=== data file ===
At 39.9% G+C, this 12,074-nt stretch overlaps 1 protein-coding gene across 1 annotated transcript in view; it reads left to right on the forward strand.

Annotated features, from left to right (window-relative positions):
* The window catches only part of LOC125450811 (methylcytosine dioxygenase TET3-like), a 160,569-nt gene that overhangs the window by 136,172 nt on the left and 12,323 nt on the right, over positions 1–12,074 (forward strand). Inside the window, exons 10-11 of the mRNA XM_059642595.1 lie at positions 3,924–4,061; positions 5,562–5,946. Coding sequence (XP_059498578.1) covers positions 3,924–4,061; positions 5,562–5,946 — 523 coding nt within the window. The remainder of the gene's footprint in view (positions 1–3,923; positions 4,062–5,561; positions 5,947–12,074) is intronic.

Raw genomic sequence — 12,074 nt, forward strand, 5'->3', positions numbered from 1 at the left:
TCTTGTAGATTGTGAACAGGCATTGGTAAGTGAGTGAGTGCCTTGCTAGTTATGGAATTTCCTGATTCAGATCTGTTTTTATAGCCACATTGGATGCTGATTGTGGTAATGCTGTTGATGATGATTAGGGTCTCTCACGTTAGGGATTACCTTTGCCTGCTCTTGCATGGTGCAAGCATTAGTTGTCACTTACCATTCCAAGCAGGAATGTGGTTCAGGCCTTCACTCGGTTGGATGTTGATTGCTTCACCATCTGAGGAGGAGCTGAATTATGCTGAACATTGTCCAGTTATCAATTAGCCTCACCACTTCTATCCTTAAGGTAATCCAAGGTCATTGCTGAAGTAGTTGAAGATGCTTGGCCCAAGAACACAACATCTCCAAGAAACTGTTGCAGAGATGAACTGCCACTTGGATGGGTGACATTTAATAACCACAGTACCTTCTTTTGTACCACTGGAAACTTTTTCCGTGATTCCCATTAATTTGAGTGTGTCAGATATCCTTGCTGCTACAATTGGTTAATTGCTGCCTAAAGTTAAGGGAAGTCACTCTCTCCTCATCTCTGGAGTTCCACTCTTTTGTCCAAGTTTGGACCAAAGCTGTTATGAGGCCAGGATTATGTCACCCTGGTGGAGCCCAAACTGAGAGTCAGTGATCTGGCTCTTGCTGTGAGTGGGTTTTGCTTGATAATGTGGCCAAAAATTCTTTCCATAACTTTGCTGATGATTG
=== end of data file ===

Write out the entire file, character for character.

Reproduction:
At 39.9% G+C, this 12,074-nt stretch overlaps 1 protein-coding gene across 1 annotated transcript in view; it reads left to right on the forward strand.

Annotated features, from left to right (window-relative positions):
* The window catches only part of LOC125450811 (methylcytosine dioxygenase TET3-like), a 160,569-nt gene that overhangs the window by 136,172 nt on the left and 12,323 nt on the right, over positions 1–12,074 (forward strand). Inside the window, exons 10-11 of the mRNA XM_059642595.1 lie at positions 3,924–4,061; positions 5,562–5,946. Coding sequence (XP_059498578.1) covers positions 3,924–4,061; positions 5,562–5,946 — 523 coding nt within the window. The remainder of the gene's footprint in view (positions 1–3,923; positions 4,062–5,561; positions 5,947–12,074) is intronic.

Raw genomic sequence — 12,074 nt, forward strand, 5'->3', positions numbered from 1 at the left:
TCTTGTAGATTGTGAACAGGCATTGGTAAGTGAGTGAGTGCCTTGCTAGTTATGGAATTTCCTGATTCAGATCTGTTTTTATAGCCACATTGGATGCTGATTGTGGTAATGCTGTTGATGATGATTAGGGTCTCTCACGTTAGGGATTACCTTTGCCTGCTCTTGCATGGTGCAAGCATTAGTTGTCACTTACCATTCCAAGCAGGAATGTGGTTCAGGCCTTCACTCGGTTGGATGTTGATTGCTTCACCATCTGAGGAGGAGCTGAATTATGCTGAACATTGTCCAGTTATCAATTAGCCTCACCACTTCTATCCTTAAGGTAATCCAAGGTCATTGCTGAAGTAGTTGAAGATGCTTGGCCCAAGAACACAACATCTCCAAGAAACTGTTGCAGAGATGAACTGCCACTTGGATGGGTGACATTTAATAACCACAGTACCTTCTTTTGTACCACTGGAAACTTTTTCCGTGATTCCCATTAATTTGAGTGTGTCAGATATCCTTGCTGCTACAATTGGTTAATTGCTGCCTAAAGTTAAGGGAAGTCACTCTCTCCTCATCTCTGGAGTTCCACTCTTTTGTCCAAGTTTGGACCAAAGCTGTTATGAGGCCAGGATTATGTCACCCTGGTGGAGCCCAAACTGAGAGTCAGTGATCTGGCTCTTGCTGTGAGTGGGTTTTGCTTGATAATGTGGCCAAAAATTCTTTCCATAACTTTGCTGATGATTG